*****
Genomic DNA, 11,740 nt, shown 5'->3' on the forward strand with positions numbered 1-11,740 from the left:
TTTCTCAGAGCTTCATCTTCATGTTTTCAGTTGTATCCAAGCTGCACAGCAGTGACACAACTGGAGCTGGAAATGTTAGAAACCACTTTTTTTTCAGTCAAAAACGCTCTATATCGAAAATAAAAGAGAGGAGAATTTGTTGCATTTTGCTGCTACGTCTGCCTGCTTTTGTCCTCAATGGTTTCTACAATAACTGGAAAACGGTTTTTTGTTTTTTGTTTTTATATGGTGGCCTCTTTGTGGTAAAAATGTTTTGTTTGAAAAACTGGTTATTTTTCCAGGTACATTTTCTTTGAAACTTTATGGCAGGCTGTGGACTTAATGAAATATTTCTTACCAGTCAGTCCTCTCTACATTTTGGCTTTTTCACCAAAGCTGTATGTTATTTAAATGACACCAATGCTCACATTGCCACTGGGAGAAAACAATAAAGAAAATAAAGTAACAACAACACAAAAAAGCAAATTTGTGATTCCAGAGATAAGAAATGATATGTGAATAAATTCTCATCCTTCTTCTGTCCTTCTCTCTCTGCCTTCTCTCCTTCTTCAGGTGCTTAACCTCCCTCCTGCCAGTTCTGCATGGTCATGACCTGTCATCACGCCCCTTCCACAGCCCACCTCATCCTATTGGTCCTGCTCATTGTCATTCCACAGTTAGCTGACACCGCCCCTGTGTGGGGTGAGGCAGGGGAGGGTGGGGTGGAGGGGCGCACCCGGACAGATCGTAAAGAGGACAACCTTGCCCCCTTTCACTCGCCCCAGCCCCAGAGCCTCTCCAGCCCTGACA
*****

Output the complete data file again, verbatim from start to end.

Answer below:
Genomic DNA, 11,740 nt, shown 5'->3' on the forward strand with positions numbered 1-11,740 from the left:
TTTCTCAGAGCTTCATCTTCATGTTTTCAGTTGTATCCAAGCTGCACAGCAGTGACACAACTGGAGCTGGAAATGTTAGAAACCACTTTTTTTTCAGTCAAAAACGCTCTATATCGAAAATAAAAGAGAGGAGAATTTGTTGCATTTTGCTGCTACGTCTGCCTGCTTTTGTCCTCAATGGTTTCTACAATAACTGGAAAACGGTTTTTTGTTTTTTGTTTTTATATGGTGGCCTCTTTGTGGTAAAAATGTTTTGTTTGAAAAACTGGTTATTTTTCCAGGTACATTTTCTTTGAAACTTTATGGCAGGCTGTGGACTTAATGAAATATTTCTTACCAGTCAGTCCTCTCTACATTTTGGCTTTTTCACCAAAGCTGTATGTTATTTAAATGACACCAATGCTCACATTGCCACTGGGAGAAAACAATAAAGAAAATAAAGTAACAACAACACAAAAAAGCAAATTTGTGATTCCAGAGATAAGAAATGATATGTGAATAAATTCTCATCCTTCTTCTGTCCTTCTCTCTCTGCCTTCTCTCCTTCTTCAGGTGCTTAACCTCCCTCCTGCCAGTTCTGCATGGTCATGACCTGTCATCACGCCCCTTCCACAGCCCACCTCATCCTATTGGTCCTGCTCATTGTCATTCCACAGTTAGCTGACACCGCCCCTGTGTGGGGTGAGGCAGGGGAGGGTGGGGTGGAGGGGCGCACCCGGACAGATCGTAAAGAGGACAACCTTGCCCCCTTTCACTCGCCCCAGCCCCAGAGCCTCTCCAGCCCTGACA